A MAN who launched a “despicable” and racist attack on two Polish men before threatening them with an imitation gun has avoided prison due to his disability.

Frank Scinto, 55, of Baxter Avenue, Southend, was drunk when he was travelling down Queensway on his mobility scooter at about 1pm on April 15 last year, Basildon Crown Court heard.

He then approached two Polish men and began shouting racist remarks at them. When they questioned what his problem was, Scinto produced a black handgun and pointed it at them before shouting further abuse.

The victims immediately called the police, causing Scinto to backtrack on his threatening behaviour.

As soon as the call was made, the defendant said ‘Please don’t call the police. We’re friends. I’m sorry, shake my hand.’

Just over a month later he was arrested and searched. Officers found a black handgun in his coat pocket. It was examined and it turned out to be a carbon dioxide-powered BB gun.

Scinto admitted racially aggravated provocation of fear or violence and possessing an imitation firearm with intent to cause fear of violence.

Sentencing him on Friday, Judge John Lodge said: “This was a despicable offence. The fact that you were drunk at the time can in no way justify either part of what you did.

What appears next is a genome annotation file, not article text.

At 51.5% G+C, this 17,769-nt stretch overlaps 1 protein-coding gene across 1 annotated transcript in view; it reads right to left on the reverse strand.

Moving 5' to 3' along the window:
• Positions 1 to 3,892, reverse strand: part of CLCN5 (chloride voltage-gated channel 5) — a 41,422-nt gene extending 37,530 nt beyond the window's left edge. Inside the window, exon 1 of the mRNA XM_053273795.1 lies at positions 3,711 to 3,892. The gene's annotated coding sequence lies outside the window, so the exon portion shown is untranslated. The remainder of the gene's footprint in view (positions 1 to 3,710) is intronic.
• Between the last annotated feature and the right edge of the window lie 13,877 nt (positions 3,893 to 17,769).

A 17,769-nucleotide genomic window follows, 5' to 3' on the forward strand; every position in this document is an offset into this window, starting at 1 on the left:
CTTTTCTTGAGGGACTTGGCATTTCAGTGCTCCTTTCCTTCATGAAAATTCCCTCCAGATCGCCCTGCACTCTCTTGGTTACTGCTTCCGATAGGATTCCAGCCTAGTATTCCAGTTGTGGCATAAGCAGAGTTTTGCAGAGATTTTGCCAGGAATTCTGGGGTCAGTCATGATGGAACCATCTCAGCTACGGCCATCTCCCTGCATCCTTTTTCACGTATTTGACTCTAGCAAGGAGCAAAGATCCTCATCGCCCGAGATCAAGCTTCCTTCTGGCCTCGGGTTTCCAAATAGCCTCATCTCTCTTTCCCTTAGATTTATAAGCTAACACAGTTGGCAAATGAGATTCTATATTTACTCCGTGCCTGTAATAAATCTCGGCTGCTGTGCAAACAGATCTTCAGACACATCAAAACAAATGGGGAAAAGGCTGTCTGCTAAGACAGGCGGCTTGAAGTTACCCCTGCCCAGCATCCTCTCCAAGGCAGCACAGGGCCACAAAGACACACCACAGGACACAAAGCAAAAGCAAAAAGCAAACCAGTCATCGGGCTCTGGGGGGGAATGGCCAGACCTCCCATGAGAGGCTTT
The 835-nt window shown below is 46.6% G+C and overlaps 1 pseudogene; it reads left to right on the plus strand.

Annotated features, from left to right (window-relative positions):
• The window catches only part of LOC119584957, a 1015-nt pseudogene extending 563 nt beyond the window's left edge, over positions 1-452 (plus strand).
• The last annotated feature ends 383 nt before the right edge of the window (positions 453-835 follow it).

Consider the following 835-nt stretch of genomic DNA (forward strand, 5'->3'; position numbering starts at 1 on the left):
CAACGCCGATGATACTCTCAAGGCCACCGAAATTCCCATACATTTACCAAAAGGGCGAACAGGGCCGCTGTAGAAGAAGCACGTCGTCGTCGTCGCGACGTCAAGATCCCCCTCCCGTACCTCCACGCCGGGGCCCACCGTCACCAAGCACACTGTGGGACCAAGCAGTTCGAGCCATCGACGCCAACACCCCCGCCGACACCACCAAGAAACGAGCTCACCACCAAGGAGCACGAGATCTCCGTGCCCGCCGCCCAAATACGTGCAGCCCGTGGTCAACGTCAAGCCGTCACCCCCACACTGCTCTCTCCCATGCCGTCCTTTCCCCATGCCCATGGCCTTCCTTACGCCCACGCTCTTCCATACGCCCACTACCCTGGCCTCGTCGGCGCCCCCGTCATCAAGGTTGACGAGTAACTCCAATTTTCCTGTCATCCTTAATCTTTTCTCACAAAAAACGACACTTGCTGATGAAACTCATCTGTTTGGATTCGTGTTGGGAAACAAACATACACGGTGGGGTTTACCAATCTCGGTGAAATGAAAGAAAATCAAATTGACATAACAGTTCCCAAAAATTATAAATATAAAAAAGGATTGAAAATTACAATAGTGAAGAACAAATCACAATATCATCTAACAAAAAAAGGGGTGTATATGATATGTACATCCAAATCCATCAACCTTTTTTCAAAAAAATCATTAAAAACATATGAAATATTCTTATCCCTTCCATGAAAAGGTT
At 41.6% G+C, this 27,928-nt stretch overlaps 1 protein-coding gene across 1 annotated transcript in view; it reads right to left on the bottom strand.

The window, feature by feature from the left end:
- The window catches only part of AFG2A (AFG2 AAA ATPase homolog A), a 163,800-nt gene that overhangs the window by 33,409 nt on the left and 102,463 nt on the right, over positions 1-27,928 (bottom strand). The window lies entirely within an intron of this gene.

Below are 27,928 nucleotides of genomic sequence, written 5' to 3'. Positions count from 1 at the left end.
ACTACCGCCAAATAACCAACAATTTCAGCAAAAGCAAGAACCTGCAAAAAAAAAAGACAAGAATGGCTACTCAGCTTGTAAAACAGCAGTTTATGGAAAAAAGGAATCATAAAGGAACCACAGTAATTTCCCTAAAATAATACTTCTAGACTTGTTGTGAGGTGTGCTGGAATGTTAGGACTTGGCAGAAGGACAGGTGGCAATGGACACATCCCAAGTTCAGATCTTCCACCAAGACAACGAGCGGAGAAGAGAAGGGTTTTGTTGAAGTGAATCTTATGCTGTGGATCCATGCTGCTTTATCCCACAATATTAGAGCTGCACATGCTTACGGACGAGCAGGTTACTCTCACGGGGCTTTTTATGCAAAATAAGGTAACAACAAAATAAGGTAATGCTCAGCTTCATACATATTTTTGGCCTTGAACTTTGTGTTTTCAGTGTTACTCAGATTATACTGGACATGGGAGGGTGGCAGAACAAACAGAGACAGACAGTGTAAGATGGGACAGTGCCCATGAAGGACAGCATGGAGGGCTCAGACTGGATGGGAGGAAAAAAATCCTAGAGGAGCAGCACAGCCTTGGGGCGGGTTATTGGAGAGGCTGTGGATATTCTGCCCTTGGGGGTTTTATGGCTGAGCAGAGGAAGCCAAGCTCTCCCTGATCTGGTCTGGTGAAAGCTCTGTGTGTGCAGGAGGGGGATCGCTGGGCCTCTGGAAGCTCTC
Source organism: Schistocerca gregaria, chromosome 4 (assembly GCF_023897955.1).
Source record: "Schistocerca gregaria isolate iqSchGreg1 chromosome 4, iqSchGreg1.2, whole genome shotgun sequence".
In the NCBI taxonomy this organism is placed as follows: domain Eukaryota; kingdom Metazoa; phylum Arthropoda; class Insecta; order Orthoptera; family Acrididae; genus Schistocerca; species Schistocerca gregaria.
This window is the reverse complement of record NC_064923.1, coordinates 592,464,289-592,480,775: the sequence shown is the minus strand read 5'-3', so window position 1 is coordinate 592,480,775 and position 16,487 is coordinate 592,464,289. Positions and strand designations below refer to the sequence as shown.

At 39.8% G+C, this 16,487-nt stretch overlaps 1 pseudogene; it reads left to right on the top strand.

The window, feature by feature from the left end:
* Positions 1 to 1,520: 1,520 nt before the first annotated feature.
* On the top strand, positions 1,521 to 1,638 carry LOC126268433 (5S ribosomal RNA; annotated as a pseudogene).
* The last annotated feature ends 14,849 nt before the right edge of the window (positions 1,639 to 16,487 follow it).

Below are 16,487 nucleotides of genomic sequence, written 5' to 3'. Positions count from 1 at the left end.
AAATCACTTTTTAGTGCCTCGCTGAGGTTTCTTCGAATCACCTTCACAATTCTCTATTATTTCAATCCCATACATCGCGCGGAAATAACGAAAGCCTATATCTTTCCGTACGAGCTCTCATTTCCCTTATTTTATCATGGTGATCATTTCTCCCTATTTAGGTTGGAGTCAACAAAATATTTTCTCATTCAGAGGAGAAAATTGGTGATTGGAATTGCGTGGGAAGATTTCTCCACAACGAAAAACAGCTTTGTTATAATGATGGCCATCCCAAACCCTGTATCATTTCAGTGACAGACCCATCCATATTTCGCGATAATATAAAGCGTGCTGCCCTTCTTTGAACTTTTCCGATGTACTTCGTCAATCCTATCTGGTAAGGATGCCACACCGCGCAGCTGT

“It was bad enough to utter the vile abuse to two people who have as much right to be in this country as you do. When they simply queried what your problem was, to threaten them with a gun was a shocking event.

“It may have been totally incapable of doing them any harm – they had no way of knowing that.”

Judge Lodge heard that Scinto could not complete unpaid work and ruled that a curfew would not be a punitive measure for someone with his disabilities but could not bring himself to send him to prison. Scinto was instead sentenced to 16 months suspended for two years.

Judge Lodge added: “I’m not suspending that sentence for any reason other than your ill health.

“The position being that on a man of your age and your disability, the effect of serving eight months in custody would be so grave that in my judgement it would be unfair of me to send you to prison today.”